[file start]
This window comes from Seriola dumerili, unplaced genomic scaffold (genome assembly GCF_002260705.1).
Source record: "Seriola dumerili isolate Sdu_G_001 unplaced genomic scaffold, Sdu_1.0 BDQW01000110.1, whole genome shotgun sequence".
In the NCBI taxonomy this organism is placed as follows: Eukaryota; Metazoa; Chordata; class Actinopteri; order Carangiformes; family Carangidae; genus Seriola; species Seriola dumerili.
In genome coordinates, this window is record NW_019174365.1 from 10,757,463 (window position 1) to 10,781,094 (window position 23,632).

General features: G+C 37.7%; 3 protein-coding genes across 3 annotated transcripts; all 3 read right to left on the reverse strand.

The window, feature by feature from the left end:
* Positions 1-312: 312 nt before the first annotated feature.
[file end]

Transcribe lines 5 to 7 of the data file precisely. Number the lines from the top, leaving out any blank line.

General features: G+C 37.7%; 3 protein-coding genes across 3 annotated transcripts; all 3 read right to left on the reverse strand.

The window, feature by feature from the left end:
* Positions 1-312: 312 nt before the first annotated feature.